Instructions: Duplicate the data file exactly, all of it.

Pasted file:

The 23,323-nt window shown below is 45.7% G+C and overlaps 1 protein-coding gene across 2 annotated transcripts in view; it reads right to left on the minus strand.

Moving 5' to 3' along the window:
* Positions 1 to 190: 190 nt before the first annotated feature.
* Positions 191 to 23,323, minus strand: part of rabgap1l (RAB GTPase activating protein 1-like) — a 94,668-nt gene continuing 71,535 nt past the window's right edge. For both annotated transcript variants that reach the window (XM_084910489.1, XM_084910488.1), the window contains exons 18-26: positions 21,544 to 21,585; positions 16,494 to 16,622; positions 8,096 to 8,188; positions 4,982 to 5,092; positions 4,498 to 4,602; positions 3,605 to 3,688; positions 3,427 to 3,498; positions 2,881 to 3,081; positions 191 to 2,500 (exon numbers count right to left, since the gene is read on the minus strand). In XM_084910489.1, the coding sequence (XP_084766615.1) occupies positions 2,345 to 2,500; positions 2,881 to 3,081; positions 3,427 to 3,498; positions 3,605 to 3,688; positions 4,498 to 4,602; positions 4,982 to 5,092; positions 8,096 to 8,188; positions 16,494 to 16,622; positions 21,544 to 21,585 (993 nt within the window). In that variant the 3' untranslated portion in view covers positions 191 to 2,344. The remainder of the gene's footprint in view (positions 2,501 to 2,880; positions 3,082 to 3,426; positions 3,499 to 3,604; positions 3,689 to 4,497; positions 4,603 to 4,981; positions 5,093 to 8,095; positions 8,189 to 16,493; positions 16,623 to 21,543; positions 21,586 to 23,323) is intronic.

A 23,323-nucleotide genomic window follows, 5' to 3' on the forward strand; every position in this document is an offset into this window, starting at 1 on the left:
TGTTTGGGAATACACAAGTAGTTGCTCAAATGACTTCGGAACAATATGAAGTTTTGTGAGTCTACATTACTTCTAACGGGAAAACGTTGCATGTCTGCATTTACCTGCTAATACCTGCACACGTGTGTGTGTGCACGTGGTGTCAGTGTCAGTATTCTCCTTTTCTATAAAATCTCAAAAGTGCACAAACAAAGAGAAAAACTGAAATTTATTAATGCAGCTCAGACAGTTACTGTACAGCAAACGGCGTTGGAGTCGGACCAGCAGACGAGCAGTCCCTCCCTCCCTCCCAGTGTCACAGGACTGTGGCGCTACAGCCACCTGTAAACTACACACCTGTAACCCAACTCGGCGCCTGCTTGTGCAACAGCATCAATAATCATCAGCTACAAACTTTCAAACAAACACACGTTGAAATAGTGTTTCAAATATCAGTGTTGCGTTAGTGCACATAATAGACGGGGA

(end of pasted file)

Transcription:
The 23,323-nt window shown below is 45.7% G+C and overlaps 1 protein-coding gene across 2 annotated transcripts in view; it reads right to left on the minus strand.

Moving 5' to 3' along the window:
* Positions 1 to 190: 190 nt before the first annotated feature.
* Positions 191 to 23,323, minus strand: part of rabgap1l (RAB GTPase activating protein 1-like) — a 94,668-nt gene continuing 71,535 nt past the window's right edge. For both annotated transcript variants that reach the window (XM_084910489.1, XM_084910488.1), the window contains exons 18-26: positions 21,544 to 21,585; positions 16,494 to 16,622; positions 8,096 to 8,188; positions 4,982 to 5,092; positions 4,498 to 4,602; positions 3,605 to 3,688; positions 3,427 to 3,498; positions 2,881 to 3,081; positions 191 to 2,500 (exon numbers count right to left, since the gene is read on the minus strand). In XM_084910489.1, the coding sequence (XP_084766615.1) occupies positions 2,345 to 2,500; positions 2,881 to 3,081; positions 3,427 to 3,498; positions 3,605 to 3,688; positions 4,498 to 4,602; positions 4,982 to 5,092; positions 8,096 to 8,188; positions 16,494 to 16,622; positions 21,544 to 21,585 (993 nt within the window). In that variant the 3' untranslated portion in view covers positions 191 to 2,344. The remainder of the gene's footprint in view (positions 2,501 to 2,880; positions 3,082 to 3,426; positions 3,499 to 3,604; positions 3,689 to 4,497; positions 4,603 to 4,981; positions 5,093 to 8,095; positions 8,189 to 16,493; positions 16,623 to 21,543; positions 21,586 to 23,323) is intronic.

A 23,323-nucleotide genomic window follows, 5' to 3' on the forward strand; every position in this document is an offset into this window, starting at 1 on the left:
TGTTTGGGAATACACAAGTAGTTGCTCAAATGACTTCGGAACAATATGAAGTTTTGTGAGTCTACATTACTTCTAACGGGAAAACGTTGCATGTCTGCATTTACCTGCTAATACCTGCACACGTGTGTGTGTGCACGTGGTGTCAGTGTCAGTATTCTCCTTTTCTATAAAATCTCAAAAGTGCACAAACAAAGAGAAAAACTGAAATTTATTAATGCAGCTCAGACAGTTACTGTACAGCAAACGGCGTTGGAGTCGGACCAGCAGACGAGCAGTCCCTCCCTCCCTCCCAGTGTCACAGGACTGTGGCGCTACAGCCACCTGTAAACTACACACCTGTAACCCAACTCGGCGCCTGCTTGTGCAACAGCATCAATAATCATCAGCTACAAACTTTCAAACAAACACACGTTGAAATAGTGTTTCAAATATCAGTGTTGCGTTAGTGCACATAATAGACGGGGA